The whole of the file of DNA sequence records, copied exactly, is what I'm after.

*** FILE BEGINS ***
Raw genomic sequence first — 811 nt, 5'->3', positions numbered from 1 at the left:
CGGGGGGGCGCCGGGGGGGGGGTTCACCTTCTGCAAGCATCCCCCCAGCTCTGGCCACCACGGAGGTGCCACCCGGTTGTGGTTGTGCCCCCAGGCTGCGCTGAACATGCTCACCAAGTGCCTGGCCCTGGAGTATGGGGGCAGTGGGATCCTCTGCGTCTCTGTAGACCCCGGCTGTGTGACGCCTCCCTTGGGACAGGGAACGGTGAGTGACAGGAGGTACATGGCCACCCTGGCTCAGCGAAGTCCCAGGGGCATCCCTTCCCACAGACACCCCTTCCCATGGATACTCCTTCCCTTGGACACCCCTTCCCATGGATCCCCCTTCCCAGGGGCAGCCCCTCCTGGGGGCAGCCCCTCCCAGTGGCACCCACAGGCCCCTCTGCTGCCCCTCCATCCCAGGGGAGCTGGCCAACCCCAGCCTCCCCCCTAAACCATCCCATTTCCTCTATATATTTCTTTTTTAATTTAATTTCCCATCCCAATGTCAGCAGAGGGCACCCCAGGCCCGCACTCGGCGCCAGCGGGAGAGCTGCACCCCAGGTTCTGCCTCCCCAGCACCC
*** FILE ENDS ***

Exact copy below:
Raw genomic sequence first — 811 nt, 5'->3', positions numbered from 1 at the left:
CGGGGGGGCGCCGGGGGGGGGGTTCACCTTCTGCAAGCATCCCCCCAGCTCTGGCCACCACGGAGGTGCCACCCGGTTGTGGTTGTGCCCCCAGGCTGCGCTGAACATGCTCACCAAGTGCCTGGCCCTGGAGTATGGGGGCAGTGGGATCCTCTGCGTCTCTGTAGACCCCGGCTGTGTGACGCCTCCCTTGGGACAGGGAACGGTGAGTGACAGGAGGTACATGGCCACCCTGGCTCAGCGAAGTCCCAGGGGCATCCCTTCCCACAGACACCCCTTCCCATGGATACTCCTTCCCTTGGACACCCCTTCCCATGGATCCCCCTTCCCAGGGGCAGCCCCTCCTGGGGGCAGCCCCTCCCAGTGGCACCCACAGGCCCCTCTGCTGCCCCTCCATCCCAGGGGAGCTGGCCAACCCCAGCCTCCCCCCTAAACCATCCCATTTCCTCTATATATTTCTTTTTTAATTTAATTTCCCATCCCAATGTCAGCAGAGGGCACCCCAGGCCCGCACTCGGCGCCAGCGGGAGAGCTGCACCCCAGGTTCTGCCTCCCCAGCACCC